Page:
For patients who are having pain caused by a compressed or damaged nerve, finding relief is paramount. One of the most common methods used to obtain pain relief is to administer a nerve block directly to the source of pain.

This block serves as numbing of the nerve group in order to prevent the transmission of Personal Injury Doctorpain signals from that nerve to the brain. The block is a fairly short outpatient procedure with low risk that can provide great relief.

How the Injection is Performed

In many cases, there are no special preparation requirements prior to the injection. The patient will be placed prone on a table that x-rays can go through. These tables provide constant imaging for the workers comp pain doctor, allowing for the accurate placement of the needle within the nerve block. The skin of the injection site will be numbed with local anesthetic. In many cases, there is no need for IV sedation, but those patients who desire it may request it.

Once the needle has been properly guided into the nervous tissue, the anesthetic will be administered and typically a steroid will also be placed for longer lasting results. The patient will be monitored for 20 to 30 minutes following the injection to ensure there are no negative reactions. Pain relief should be felt immediately if the injection is successful.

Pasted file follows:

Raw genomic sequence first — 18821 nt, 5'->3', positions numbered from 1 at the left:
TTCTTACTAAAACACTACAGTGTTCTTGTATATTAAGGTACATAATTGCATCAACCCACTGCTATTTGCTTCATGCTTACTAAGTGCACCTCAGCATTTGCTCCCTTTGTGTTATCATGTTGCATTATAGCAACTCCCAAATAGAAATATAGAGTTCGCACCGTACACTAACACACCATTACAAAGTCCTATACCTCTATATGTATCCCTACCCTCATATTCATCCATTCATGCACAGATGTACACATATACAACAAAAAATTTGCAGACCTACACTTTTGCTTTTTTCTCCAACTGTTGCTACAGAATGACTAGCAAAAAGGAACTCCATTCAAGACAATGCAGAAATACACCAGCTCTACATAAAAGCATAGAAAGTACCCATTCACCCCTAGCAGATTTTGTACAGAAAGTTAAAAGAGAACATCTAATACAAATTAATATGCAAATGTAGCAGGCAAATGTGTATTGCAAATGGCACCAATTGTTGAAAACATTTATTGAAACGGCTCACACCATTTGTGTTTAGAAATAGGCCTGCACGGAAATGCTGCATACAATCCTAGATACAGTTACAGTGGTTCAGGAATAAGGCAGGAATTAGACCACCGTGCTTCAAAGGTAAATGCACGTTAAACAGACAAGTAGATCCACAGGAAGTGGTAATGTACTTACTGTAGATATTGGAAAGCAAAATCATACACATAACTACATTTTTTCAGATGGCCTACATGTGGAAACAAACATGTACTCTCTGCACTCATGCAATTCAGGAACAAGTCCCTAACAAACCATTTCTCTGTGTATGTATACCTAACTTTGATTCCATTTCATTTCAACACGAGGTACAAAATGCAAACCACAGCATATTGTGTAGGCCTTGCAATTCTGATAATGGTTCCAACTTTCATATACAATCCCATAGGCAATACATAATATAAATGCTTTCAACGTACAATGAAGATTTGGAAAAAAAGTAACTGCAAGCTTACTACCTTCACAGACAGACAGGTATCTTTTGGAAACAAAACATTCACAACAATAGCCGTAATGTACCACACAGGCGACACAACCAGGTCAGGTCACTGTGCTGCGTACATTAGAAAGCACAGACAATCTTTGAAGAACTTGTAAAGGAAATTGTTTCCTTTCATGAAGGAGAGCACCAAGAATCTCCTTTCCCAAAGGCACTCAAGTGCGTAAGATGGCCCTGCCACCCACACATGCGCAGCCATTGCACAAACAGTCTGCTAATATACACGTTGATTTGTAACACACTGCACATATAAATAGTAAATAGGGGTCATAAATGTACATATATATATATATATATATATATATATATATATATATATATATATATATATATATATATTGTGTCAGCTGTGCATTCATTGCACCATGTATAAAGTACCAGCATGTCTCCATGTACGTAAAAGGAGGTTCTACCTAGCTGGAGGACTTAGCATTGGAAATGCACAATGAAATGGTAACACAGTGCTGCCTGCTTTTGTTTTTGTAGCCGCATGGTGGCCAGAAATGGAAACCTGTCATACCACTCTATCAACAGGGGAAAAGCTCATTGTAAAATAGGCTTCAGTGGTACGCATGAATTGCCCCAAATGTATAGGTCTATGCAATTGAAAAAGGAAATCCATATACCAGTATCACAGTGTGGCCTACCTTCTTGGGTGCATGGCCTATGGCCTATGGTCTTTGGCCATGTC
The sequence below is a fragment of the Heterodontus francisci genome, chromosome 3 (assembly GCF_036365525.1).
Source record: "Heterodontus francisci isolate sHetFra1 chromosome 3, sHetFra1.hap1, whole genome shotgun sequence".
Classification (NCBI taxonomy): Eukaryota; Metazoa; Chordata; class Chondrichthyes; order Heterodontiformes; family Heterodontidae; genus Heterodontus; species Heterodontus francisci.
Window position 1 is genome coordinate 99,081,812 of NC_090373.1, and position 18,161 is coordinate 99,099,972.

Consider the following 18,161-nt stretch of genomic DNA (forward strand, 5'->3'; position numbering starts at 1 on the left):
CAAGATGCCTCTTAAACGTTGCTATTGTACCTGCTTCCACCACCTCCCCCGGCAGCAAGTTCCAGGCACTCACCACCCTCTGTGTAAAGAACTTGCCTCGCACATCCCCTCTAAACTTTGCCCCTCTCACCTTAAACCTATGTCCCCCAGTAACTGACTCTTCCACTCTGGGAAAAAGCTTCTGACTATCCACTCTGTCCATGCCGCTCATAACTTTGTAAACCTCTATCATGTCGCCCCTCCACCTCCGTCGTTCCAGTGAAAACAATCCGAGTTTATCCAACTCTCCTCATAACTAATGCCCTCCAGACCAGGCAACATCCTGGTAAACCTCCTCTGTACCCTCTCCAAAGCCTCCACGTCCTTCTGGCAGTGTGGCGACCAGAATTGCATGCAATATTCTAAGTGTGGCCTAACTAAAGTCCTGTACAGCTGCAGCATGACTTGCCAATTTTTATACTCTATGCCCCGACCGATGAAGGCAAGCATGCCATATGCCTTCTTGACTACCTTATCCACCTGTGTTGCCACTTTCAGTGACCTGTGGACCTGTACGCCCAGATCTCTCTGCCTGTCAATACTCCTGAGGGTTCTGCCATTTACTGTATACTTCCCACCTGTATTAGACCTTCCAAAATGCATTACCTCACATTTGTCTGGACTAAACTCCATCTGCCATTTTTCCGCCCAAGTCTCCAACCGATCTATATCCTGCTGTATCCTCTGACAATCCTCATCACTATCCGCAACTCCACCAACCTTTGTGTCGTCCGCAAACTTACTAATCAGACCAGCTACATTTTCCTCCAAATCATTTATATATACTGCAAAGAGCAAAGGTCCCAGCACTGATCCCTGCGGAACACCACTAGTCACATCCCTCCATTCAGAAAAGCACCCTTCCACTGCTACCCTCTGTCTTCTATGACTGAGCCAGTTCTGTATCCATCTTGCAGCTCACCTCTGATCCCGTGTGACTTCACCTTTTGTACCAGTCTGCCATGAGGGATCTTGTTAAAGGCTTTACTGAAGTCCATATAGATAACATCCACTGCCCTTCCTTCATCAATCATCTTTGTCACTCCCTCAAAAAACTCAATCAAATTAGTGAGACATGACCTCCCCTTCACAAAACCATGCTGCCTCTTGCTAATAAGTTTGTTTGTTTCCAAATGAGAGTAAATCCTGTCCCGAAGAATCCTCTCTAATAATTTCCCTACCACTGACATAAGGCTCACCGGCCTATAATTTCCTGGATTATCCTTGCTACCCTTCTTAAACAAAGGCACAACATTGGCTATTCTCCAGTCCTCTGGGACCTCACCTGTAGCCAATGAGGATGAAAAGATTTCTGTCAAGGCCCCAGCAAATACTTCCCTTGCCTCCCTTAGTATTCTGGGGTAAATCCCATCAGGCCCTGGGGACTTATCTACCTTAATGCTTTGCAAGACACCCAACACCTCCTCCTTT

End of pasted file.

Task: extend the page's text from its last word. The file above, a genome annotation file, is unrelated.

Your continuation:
Purpose of a Nerve Block

There are two purposes why a nerve block maybe performed for a patient: diagnostic and/or therapeutic.

Workers Comp AZA diagnostic nerve block will use a smaller amount of numbing agent and is performed to see if the nerve in question is the actual cause of the pain. Once the block has been performed, and the pain symptoms fade, then the nerve is likely the root cause of pain. Once this has been established the Arizona workmans compensation doctor may perform a therapeutic block.

A therapeutic block is performed with the full dosage of the numbing agent, and is meant to provide the patient symptomatic relief for an extended period of time. It is common for a steroid to be injected along with the numbing agent, with the purpose of extending this relief duration.

Therapeutic blocks that prove successful may be repeated as needed to sustain pain relief. If subsequent blocks mimic the relief offered by the first, radiofrequency ablation may be suggested to the patient for even longer relief of pain.

Risks of a Block

This procedure has very minimal risks to it. There is a small chance of swelling, bleeding, or infection at the injection site. There is also a chance of an allergic reaction to the AZ Work Compinjection agents, or a transient blood sugar increase or water retention due to the steroid.